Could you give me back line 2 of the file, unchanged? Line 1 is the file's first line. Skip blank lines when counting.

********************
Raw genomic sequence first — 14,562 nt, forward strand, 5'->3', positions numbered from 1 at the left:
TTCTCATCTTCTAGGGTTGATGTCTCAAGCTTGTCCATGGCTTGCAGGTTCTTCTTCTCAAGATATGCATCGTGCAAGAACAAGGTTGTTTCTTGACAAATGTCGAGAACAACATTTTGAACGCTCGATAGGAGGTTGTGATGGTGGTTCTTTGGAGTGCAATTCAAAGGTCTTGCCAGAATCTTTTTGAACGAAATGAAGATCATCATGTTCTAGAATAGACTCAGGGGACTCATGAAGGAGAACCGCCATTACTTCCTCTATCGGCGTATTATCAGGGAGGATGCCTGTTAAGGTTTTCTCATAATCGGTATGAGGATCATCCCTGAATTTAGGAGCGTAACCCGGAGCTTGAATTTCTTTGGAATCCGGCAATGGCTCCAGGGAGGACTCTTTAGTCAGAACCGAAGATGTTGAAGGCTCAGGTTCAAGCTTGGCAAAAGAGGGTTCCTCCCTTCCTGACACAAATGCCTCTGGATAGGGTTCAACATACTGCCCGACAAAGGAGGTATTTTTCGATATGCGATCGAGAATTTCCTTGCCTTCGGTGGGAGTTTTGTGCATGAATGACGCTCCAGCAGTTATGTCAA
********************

TTCTCATCTTCTAGGGTTGATGTCTCAAGCTTGTCCATGGCTTGCAGGTTCTTCTTCTCAAGATATGCATCGTGCAAGAACAAGGTTGTTTCTTGACAAATGTCGAGAACAACATTTTGAACGCTCGATAGGAGGTTGTGATGGTGGTTCTTTGGAGTGCAATTCAAAGGTCTTGCCAGAATCTTTTTGAACGAAATGAAGATCATCATGTTCTAGAATAGACTCAGGGGACTCATGAAGGAGAACCGCCATTACTTCCTCTATCGGCGTATTATCAGGGAGGATGCCTGTTAAGGTTTTCTCATAATCGGTATGAGGATCATCCCTGAATTTAGGAGCGTAACCCGGAGCTTGAATTTCTTTGGAATCCGGCAATGGCTCCAGGGAGGACTCTTTAGTCAGAACCGAAGATGTTGAAGGCTCAGGTTCAAGCTTGGCAAAAGAGGGTTCCTCCCTTCCTGACACAAATGCCTCTGGATAGGGTTCAACATACTGCCCGACAAAGGAGGTATTTTTCGATATGCGATCGAGAATTTCCTTGCCTTCGGTGGGAGTTTTGTGCATGAATGACGCTCCAGCAGTTATGTCAA